I spent Easter in Bremen, a stately Hanseatic city on the River Weser. It is stately in another sense too: it is also the smallest of Germany’s 16 federal states/Länder, and one of only three city-states, along with Hamburg and Berlin.
The idea of the trip occurred to me in November, as I was performing Brahms’ German Requiem in my choir. The first performance of (almost) the full Requiem took place on Good Friday, 1868, in Bremen’s St Petri Cathedral. So I figured there might be a 150th anniversary performance in Bremen in 2018. And so there was.
It was a performance with a difference. I had been vaguely aware that the programme included the first performance of a modern work: Spiegelungen (“Reflections”) by Ali Gorji, an Iranian now living in Germany. This hadn’t surprised me, as the Requiem is a bit too short to fill a concert. What I hadn’t realised was that the movements of the Brahms Requiem would be interspersed with those of the modern work.
This idea isn’t as revolutionary as it might appear. The 1868 performance in Bremen included arias from the Messiah and Bach’s St Matthew Passion by the contralto Amalie Joachim, accompanied by her husband Joseph on the violin. And there’s at least one modern precedent, in Wolfgang Rihm’s set of orchestral interludes for the Requiem.
The pairing of Gorji and Brahms worked well for much of the concert. While the Requiem is probably my favourite choral work, my first impression many years ago – before familiarity dulled the edges – was of almost too many climaxes. Its unremitting intensity can almost overwhelm the listener, particularly in a live performance. Interpolations can provide space for each of the movements to breathe, and to be more fully digested before the next “course”.
Ali Gorji’s music – settings of an Iranian poem by Mehdi Akhavan-Sales, Story of the Stone City, in which a city has been cursed or bewitched – had an ethereal, almost mystical quality which was well-suited to this purpose. The only point where the interruption didn’t work was between the final two movements: it dissipated the tension of Brahms’ 6th movement (“Death, where is thy sting? Hell, where is thy victory?” followed by a majestic fugue), detracting from the sublime solace of the Requiem’s finale.
The other unusual aspect of the concert was the use of space. My seat seemed to be right at the front, and I was sinking into a reverie in which I was Clara Schumann, getting ready to observe her Johannes at close quarters … until I realised the conductor, orchestra and choir were behind me, out of sight in the gallery. In front of me, in the body of the church, was the small ensemble for the Gorji interludes, and soloists paced the aisles in the dark.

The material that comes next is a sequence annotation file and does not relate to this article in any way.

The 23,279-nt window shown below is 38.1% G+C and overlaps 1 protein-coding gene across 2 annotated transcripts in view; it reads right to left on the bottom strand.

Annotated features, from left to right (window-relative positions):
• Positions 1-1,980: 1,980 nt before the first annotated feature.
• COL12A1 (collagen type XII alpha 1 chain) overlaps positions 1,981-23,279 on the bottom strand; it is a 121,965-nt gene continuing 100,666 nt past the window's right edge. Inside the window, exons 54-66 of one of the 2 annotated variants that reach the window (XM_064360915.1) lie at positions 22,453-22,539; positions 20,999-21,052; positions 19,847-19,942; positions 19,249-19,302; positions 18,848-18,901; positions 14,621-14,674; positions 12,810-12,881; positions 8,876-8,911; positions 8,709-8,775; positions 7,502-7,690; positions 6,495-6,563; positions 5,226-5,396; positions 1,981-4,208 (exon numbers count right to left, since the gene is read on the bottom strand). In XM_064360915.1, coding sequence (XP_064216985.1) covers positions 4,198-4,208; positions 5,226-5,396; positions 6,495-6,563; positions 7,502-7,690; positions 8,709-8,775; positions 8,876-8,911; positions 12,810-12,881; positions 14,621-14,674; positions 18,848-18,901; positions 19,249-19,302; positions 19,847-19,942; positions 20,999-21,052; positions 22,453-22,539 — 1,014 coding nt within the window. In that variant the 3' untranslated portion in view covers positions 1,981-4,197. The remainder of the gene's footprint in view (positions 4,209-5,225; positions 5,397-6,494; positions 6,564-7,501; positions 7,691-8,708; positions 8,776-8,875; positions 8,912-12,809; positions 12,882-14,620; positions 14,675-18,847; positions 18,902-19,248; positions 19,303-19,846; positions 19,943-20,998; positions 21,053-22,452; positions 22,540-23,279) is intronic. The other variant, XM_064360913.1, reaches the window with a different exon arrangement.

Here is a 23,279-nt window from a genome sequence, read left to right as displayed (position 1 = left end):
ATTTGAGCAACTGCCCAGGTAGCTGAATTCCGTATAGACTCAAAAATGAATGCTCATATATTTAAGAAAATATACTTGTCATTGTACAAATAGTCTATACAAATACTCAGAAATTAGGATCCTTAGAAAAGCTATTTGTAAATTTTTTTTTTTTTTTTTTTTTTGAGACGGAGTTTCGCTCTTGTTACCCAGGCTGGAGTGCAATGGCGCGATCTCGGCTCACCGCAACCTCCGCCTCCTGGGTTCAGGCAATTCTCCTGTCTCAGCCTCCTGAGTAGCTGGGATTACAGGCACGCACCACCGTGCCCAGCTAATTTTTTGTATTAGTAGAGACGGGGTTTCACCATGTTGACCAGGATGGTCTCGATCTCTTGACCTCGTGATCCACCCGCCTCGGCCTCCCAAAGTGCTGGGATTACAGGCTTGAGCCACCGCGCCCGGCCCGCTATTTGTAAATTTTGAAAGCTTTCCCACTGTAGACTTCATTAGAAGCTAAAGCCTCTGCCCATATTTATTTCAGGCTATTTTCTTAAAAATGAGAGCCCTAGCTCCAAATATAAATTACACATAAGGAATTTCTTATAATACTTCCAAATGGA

Once I’d got over the disappointment of not being able to imagine myself as Clara, it turned out to be rather an atmospheric arrangement, and focused the mind on listening to the music rather than being distracted by what the choir and soloists were wearing. But I’m not sure whether this was a deliberately contrived effect or simply the norm in Bremen Cathedral: they were up in the gallery behind me again on Easter Sunday morning, singing a Bach cantata.
The art of bricks
One of the unexpected delights of Bremen is its brickwork. Some of the municipal buildings are reminiscent of Copenhagen’s City Hall, familiar from series 1 of The Killing. But the use of brickwork as an art-form was, at least to me, strikingly original.
From my hotel window in the old town, I had views of two examples of “brick expressionism”:
The first of these is part of the Paula Modersohn-Becker museum, built in the 1920s. The second may also be part of the museum and in any event is on the same street, Böttcherstrasse, designed in the 1920s – though to my eyes it looks more recent. As with any relics of the Weimar period, there is a dark side: the buildings were funded by a coffee magnate, Ludwig Roselius, who had Nazi sympathies. But the brick-work itself was denounced by the Nazi government as degenerate art.
There’s also a more recent example of brick expressionism just behind the Rathaus: the Bremer Landesbank. This one is remarkably contemporary – finished in 2016 – though its appearance suggests the mid-20th century.
Looking at the Landesbank, I was struck by the similarities between brickwork and knitting: the patterns created by protruding bricks remind me of the textures created by knit and purl stitches, and the bank’s vertical columns evoke ribbing. And beyond the visual resemblance, there’s an architectural similarity between fashioning buildings from bricks and garments from stitches. As I tweeted in the Ratskeller after the concert, the challenge of building a smooth vaulted roof out of bricks is akin to knitting a smooth armpit …
I had, of course, decided to eat at the Ratskeller because that’s where Brahms celebrated with Clara and other friends, after the success of his Requiem. Next year will be the 200th anniversary of Clara’s birth, so I’ll be off to Leipzig.
2 thoughts on “Bremen, Brahms, and the art of bricks”
Wonderful blog and great desciptions of the music and buildings, this city is on my list if places to adventure now.
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Fine description of a fine city; there’s not much nicer than a pot of Ostfriesen in the Schnoor. I wonder how many visitors get to see a dreadful abode of pain and misery out at Bremen-Farge, the huge and hideous pen for advanced submarines that was fortunately never completed.